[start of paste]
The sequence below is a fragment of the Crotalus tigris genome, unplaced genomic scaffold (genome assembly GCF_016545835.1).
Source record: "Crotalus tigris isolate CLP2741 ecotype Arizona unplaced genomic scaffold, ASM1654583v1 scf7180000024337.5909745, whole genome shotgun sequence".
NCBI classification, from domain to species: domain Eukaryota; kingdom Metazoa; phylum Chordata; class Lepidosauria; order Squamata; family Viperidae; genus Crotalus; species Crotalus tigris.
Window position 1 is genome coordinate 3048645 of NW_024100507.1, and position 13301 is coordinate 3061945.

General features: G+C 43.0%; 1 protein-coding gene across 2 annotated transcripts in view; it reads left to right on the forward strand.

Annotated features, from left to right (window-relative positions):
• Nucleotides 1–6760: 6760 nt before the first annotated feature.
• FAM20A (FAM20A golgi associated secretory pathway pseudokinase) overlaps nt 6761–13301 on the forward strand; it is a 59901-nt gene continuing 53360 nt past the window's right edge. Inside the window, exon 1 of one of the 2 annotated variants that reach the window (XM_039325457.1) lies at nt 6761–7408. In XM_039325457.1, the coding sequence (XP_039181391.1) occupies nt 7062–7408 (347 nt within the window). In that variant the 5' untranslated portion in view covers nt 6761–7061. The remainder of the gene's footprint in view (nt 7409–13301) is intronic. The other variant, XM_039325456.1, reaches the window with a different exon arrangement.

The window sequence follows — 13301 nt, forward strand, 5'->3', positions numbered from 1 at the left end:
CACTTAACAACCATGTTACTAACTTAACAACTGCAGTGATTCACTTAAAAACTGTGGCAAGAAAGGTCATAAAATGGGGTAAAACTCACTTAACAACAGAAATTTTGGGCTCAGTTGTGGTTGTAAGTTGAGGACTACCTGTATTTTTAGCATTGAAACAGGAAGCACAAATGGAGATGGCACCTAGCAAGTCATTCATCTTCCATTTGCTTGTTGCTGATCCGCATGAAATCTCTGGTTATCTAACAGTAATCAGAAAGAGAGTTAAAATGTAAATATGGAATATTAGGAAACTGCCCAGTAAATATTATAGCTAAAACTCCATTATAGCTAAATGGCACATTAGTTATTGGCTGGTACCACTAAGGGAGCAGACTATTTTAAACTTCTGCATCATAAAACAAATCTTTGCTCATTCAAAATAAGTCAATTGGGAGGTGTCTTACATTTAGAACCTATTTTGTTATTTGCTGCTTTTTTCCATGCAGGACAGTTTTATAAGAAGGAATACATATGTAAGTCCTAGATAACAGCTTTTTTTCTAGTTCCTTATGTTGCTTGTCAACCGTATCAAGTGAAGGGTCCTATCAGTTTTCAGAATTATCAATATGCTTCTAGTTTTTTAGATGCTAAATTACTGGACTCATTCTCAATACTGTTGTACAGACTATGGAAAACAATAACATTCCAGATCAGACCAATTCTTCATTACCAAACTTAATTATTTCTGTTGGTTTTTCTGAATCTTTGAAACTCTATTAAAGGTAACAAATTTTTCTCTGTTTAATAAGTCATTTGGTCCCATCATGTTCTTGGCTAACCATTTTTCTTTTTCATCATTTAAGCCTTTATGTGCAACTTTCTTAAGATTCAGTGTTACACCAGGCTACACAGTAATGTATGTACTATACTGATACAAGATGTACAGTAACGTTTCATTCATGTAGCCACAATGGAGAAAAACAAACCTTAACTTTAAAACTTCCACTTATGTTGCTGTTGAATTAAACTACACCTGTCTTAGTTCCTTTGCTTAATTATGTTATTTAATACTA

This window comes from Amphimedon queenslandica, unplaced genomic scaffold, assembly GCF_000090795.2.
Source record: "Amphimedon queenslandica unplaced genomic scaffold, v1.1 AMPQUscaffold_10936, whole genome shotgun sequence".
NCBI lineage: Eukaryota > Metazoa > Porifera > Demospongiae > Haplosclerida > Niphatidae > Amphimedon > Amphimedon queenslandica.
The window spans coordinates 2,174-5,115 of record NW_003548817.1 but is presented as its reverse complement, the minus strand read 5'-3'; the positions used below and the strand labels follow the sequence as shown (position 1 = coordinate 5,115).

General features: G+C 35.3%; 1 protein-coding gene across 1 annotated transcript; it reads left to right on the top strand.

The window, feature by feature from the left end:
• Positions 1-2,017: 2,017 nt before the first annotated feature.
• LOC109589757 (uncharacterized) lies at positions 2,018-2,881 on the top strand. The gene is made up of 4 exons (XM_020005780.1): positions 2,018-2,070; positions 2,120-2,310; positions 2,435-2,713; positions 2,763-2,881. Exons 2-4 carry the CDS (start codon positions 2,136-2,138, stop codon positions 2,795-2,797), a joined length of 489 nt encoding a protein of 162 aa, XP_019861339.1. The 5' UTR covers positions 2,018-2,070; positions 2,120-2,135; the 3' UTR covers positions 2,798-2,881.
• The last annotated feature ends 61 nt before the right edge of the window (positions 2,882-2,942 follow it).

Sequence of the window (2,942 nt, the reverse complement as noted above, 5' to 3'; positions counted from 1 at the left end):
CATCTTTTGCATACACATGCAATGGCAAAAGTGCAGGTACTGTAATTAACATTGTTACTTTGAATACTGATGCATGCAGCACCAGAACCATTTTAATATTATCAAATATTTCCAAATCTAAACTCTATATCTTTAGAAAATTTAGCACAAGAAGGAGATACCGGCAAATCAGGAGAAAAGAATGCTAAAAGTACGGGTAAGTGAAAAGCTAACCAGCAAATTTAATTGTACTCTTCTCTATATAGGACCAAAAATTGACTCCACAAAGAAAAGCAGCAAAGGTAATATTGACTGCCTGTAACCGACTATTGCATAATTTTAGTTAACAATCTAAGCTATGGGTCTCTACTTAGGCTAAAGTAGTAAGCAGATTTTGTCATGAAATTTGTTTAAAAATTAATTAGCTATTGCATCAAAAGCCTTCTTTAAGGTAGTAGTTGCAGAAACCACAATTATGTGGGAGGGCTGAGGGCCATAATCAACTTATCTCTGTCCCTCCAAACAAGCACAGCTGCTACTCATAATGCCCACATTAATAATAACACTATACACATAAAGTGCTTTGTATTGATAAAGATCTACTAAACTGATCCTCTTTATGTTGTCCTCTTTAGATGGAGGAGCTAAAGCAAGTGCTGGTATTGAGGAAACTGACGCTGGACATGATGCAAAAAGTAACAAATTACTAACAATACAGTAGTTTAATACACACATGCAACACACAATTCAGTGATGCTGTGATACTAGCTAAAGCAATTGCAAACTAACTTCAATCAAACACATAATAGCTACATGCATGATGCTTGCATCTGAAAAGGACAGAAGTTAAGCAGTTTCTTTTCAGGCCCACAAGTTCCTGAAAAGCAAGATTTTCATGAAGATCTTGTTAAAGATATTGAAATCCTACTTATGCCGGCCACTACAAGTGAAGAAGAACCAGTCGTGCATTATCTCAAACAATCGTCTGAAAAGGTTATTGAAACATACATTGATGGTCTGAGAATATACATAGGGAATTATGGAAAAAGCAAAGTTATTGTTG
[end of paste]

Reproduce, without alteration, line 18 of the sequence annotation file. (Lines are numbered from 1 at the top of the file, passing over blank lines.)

• LOC109589757 (uncharacterized) lies at positions 2,018-2,881 on the top strand. The gene is made up of 4 exons (XM_020005780.1): positions 2,018-2,070; positions 2,120-2,310; positions 2,435-2,713; positions 2,763-2,881. Exons 2-4 carry the CDS (start codon positions 2,136-2,138, stop codon positions 2,795-2,797), a joined length of 489 nt encoding a protein of 162 aa, XP_019861339.1. The 5' UTR covers positions 2,018-2,070; positions 2,120-2,135; the 3' UTR covers positions 2,798-2,881.